On 8/25/2010 9:57 PM, Jasper Horn wrote:
> KHMan wrote:
> [snip snip]
>> Talk along the lines of "losing users over not having a proper
>> installer" or "should provide a proper installer" seems like
>> really a selfish and shallow attitude. We all know there are 1001
>> things that can be done, no need for a genius to point out and
>> repeat things ad nauseam.
> The shallow attitude is saying that, while when someone makes an
> installer, the reaction is that they can't talk about it on this
> mailing list...
FWIW, Andy Koppe's mintty is moving along nicely, so it's not like
there is a brick wall.
Any out-of-the-blue contributor must be prepared to be rejected
out of hand. I think that's reasonable to expect.
Any contributed code is going to have to be maintained for the
very long term, so I side with the maintainers. Those unhappy can
try to maintain a project steadily for 10 years, answer all those
user queries, and see if they are up to it.
No installer is going to please everyone -- there are many
habitual ways of doing things -- e.g. I like "unzip and run, if
not delete the whole directory" myself. The upcoming installer
seems reasonable to me, and since I'm not paying for it, I can
make a reasonable adjustment of habit -- just keep some notes.
It's not perfect. Or, it will be perfect for some people and not
for others. But something else will be perfect for a different
group of people. For everyone to be pleased -- that is impossible.
Given the culture differences, people with CLI or Unix experience
is likely to be more pleased.
Given the heritage of gcc, I think MinGW is right to deal with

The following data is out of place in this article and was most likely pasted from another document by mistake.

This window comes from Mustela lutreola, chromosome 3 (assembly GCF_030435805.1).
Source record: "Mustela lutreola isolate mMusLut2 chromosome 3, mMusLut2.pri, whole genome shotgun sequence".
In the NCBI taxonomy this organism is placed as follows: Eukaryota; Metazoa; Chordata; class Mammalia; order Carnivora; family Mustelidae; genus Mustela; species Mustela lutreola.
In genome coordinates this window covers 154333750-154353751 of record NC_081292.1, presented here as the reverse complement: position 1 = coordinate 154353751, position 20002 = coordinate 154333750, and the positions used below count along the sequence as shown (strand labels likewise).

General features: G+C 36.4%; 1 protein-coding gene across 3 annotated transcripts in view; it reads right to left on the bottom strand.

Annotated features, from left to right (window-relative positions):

tools and a minimum of GUI. The demands of GUI and IDE (and there
will be tons of newbies) means that those strongly in favour of
such things should try to distribute their own packaged version --
and try doing that for 10 years.
>> Start thinking about how you can move things along in a
>> constructive way. So please consider contributing effort or
>> contributing greenbacks.
> I'm sorry you feel is not a constructive way. If you would rather not
> have me not start a discussion like this one, just tell me so. I do,
> however, consider this discussion rather valuable.
I've been seeing "want this, want that" or "do this, do that"
postings since forever. Too many people is treating MinGW like a
product and wishing for better "customer service". Remember that
MinGW is always high on the SF popularity list.
Put it another way, here's an example: Discussions about terminal
programs regularly erupt and have been so for years, but in the
end, someone working steadily and quietly is likely going to
deliver to us users a more modern terminal program.
Talk is fine, but remember, ultimately it is just talk.
Unless there is time and manpower, there is no movement.
There is no magic wand that can help with this bottleneck.
Discussions, yes, but users should not expect that those with
manpower are obliged to bend in your direction.
Kein-Hong Man (esq.)
Kuala Lumpur, Malaysia